Sukitte Ii na yo 05 – Intentions and Acceptance
November 7, 2012 3 Comments
Many of us, be it intentionally or unintentionally have laughed off certain potentially depressing or emotionally damaging situations in the mistaken belief that to take things lightly will mean we wont get hurt. The idea of taking life lightly, while credibly also runs into numerous issues because it is impossible to laugh everything that may happen to you off. In Sukitte Ii ya no we are presented with Yamato, a character who appears to go through life with ease. He has demonstrated a habit of treating everything with a pinch of salt, such as suggesting that the black kitten in this week’s episode will be picked up eventually because it is cute. This fits into his chameleon like appearance and attitude towards social interaction that has already been brought up in a previous episode. The idea behind such an attitude towards social groups is that by getting on with everyone and by simply agreeing with whatever is said he will never be the target of abuse of bullying.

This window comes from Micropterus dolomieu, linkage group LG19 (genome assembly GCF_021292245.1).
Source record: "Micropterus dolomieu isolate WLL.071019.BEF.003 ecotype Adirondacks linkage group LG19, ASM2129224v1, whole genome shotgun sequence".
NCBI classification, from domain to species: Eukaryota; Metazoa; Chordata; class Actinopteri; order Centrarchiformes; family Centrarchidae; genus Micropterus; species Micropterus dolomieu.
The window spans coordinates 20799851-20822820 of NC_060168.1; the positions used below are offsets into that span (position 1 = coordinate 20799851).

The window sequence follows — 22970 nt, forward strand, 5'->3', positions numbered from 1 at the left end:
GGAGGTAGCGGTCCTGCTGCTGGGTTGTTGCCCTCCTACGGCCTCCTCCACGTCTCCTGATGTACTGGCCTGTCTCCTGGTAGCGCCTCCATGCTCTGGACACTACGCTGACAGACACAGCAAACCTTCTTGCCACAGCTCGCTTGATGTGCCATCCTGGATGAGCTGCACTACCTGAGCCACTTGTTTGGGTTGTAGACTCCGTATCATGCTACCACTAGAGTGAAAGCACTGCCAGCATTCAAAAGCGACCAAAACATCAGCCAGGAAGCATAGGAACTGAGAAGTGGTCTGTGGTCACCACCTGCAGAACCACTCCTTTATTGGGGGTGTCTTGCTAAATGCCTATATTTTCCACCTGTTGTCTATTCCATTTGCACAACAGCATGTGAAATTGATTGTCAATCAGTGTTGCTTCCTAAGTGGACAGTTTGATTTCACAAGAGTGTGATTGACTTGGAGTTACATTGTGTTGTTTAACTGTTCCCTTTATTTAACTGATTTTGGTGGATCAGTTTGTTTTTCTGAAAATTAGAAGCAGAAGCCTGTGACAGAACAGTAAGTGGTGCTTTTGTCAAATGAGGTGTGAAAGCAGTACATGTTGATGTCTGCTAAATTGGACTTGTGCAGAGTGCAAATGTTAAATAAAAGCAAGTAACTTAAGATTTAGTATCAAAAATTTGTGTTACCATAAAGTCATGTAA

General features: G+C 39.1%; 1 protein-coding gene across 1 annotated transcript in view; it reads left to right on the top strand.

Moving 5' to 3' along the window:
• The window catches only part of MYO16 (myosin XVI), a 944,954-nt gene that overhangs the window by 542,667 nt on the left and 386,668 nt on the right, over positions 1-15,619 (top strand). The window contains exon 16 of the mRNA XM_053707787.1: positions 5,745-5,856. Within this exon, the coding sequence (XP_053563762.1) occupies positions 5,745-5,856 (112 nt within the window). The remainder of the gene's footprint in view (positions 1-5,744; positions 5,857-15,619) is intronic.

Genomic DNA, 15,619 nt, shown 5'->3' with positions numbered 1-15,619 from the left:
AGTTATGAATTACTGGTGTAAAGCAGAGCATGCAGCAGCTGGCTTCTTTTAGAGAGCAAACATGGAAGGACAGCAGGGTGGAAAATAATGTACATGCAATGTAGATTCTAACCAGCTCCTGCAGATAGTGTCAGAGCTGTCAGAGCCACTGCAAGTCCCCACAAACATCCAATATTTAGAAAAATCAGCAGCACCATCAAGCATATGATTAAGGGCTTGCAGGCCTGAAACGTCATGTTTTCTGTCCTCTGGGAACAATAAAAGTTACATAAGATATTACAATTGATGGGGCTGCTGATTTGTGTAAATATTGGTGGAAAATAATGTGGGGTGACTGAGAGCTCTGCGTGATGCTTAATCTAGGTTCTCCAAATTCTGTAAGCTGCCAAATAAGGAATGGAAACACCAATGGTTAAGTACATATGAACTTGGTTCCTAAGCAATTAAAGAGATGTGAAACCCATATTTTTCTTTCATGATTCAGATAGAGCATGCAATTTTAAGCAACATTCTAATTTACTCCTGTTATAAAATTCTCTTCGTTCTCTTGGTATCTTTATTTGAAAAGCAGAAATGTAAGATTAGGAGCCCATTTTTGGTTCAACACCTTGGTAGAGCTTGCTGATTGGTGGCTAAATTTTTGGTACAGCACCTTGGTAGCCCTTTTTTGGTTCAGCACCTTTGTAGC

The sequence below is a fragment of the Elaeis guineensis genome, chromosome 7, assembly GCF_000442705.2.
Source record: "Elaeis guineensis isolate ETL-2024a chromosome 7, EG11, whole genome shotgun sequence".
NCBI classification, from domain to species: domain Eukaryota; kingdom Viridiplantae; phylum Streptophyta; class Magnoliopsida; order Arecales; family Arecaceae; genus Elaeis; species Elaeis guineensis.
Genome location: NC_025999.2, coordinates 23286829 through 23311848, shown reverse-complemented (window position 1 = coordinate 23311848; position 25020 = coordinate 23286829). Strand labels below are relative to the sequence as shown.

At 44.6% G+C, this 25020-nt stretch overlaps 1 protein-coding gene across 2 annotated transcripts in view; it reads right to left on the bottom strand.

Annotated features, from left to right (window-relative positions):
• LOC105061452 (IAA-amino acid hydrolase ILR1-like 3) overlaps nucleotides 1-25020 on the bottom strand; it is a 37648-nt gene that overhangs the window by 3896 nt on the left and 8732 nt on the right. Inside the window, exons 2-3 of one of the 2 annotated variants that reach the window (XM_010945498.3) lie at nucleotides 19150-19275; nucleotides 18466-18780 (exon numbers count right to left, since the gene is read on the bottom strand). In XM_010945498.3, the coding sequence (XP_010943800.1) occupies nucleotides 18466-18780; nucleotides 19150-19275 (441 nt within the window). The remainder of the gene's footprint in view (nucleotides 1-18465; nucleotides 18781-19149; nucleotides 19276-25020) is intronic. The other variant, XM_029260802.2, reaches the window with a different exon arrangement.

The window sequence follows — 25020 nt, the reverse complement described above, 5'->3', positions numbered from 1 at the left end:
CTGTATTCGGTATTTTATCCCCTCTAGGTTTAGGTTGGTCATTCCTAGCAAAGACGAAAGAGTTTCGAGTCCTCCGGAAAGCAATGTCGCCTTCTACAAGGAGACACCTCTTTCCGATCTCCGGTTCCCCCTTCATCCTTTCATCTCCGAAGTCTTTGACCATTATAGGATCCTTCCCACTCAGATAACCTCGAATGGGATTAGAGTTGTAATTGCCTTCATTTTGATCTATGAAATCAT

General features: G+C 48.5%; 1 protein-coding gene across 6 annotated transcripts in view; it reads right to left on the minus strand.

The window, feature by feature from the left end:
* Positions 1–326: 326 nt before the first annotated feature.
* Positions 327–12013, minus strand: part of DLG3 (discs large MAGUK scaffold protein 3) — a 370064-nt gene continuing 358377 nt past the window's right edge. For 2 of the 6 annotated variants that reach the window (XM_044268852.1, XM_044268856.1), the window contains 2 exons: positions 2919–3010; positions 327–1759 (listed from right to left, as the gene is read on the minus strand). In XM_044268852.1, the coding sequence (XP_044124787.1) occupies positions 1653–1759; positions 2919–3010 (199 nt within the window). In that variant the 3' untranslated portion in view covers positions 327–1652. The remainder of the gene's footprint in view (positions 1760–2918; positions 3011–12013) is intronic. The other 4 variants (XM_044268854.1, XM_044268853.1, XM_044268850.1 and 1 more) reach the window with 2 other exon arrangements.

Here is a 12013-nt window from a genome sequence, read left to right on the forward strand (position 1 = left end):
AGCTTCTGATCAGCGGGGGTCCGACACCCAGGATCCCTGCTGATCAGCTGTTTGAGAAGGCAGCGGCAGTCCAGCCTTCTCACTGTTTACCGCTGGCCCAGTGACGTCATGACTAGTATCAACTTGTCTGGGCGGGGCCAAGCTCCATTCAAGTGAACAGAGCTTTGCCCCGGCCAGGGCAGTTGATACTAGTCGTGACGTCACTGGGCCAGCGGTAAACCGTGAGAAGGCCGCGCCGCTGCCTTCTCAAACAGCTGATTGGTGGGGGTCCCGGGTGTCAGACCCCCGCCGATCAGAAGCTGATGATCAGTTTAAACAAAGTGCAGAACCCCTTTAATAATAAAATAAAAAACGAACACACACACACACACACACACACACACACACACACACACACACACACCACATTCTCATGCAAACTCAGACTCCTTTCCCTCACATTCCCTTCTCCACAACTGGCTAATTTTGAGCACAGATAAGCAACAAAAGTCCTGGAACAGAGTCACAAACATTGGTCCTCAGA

Such a way of thinking is inherently flawed and potentially destructive as it means that you can never truly stand up for those who are in need since to do so would essentially expose you to potential abuse. In this respect Yamato was mirroring Mei’s attitude towards trusting others. However, while Mei simply rejected all human interaction believing that everyone will eventually betray her, Yamato took the opposite route by trying to get on with everyone while opening up to no one. Such an attitude is incredibly damaging especially when it comes to more intimate or close relationships. Yamato claims to have left that attitude behind, but as the series has progressed it is becoming apparent that his way of looking at the world and at social groups hasn’t had the sort of drastic change that he claims it has. During last week’s episode for example the introduction of Hayakawa, easily the most unlikeable character in the entire series demonstrates Yamato’s naivety.